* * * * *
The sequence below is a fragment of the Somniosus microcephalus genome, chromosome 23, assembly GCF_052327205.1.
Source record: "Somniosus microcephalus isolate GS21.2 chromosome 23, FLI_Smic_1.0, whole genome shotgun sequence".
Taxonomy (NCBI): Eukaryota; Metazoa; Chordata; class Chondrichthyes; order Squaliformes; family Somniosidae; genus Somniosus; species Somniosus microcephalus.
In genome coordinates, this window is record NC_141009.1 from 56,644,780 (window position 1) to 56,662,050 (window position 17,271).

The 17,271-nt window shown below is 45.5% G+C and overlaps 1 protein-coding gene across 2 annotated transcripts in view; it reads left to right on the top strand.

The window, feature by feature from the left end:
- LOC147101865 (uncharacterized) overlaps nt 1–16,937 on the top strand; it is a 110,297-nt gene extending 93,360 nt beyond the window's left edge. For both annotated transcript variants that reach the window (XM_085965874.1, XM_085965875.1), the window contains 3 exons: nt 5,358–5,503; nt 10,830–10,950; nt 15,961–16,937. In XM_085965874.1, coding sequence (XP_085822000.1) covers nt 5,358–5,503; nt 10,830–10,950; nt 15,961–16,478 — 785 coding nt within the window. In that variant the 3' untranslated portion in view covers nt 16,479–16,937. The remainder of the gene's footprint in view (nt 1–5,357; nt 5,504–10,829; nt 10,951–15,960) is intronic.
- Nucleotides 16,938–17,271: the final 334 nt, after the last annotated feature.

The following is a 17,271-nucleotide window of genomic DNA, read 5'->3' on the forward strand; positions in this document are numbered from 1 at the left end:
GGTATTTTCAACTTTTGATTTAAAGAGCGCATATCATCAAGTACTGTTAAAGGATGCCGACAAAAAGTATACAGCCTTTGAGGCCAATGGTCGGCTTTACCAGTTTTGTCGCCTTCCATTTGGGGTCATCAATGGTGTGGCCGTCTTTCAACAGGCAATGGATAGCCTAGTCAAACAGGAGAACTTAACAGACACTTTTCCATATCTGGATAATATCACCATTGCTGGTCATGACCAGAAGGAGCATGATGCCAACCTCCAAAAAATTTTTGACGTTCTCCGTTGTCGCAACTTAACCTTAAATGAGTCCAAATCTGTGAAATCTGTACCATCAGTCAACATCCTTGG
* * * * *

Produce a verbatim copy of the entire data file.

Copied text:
The sequence below is a fragment of the Somniosus microcephalus genome, chromosome 23, assembly GCF_052327205.1.
Source record: "Somniosus microcephalus isolate GS21.2 chromosome 23, FLI_Smic_1.0, whole genome shotgun sequence".
Taxonomy (NCBI): Eukaryota; Metazoa; Chordata; class Chondrichthyes; order Squaliformes; family Somniosidae; genus Somniosus; species Somniosus microcephalus.
In genome coordinates, this window is record NC_141009.1 from 56,644,780 (window position 1) to 56,662,050 (window position 17,271).

The 17,271-nt window shown below is 45.5% G+C and overlaps 1 protein-coding gene across 2 annotated transcripts in view; it reads left to right on the top strand.

The window, feature by feature from the left end:
- LOC147101865 (uncharacterized) overlaps nt 1–16,937 on the top strand; it is a 110,297-nt gene extending 93,360 nt beyond the window's left edge. For both annotated transcript variants that reach the window (XM_085965874.1, XM_085965875.1), the window contains 3 exons: nt 5,358–5,503; nt 10,830–10,950; nt 15,961–16,937. In XM_085965874.1, coding sequence (XP_085822000.1) covers nt 5,358–5,503; nt 10,830–10,950; nt 15,961–16,478 — 785 coding nt within the window. In that variant the 3' untranslated portion in view covers nt 16,479–16,937. The remainder of the gene's footprint in view (nt 1–5,357; nt 5,504–10,829; nt 10,951–15,960) is intronic.
- Nucleotides 16,938–17,271: the final 334 nt, after the last annotated feature.

The following is a 17,271-nucleotide window of genomic DNA, read 5'->3' on the forward strand; positions in this document are numbered from 1 at the left end:
GGTATTTTCAACTTTTGATTTAAAGAGCGCATATCATCAAGTACTGTTAAAGGATGCCGACAAAAAGTATACAGCCTTTGAGGCCAATGGTCGGCTTTACCAGTTTTGTCGCCTTCCATTTGGGGTCATCAATGGTGTGGCCGTCTTTCAACAGGCAATGGATAGCCTAGTCAAACAGGAGAACTTAACAGACACTTTTCCATATCTGGATAATATCACCATTGCTGGTCATGACCAGAAGGAGCATGATGCCAACCTCCAAAAAATTTTTGACGTTCTCCGTTGTCGCAACTTAACCTTAAATGAGTCCAAATCTGTGAAATCTGTACCATCAGTCAACATCCTTGG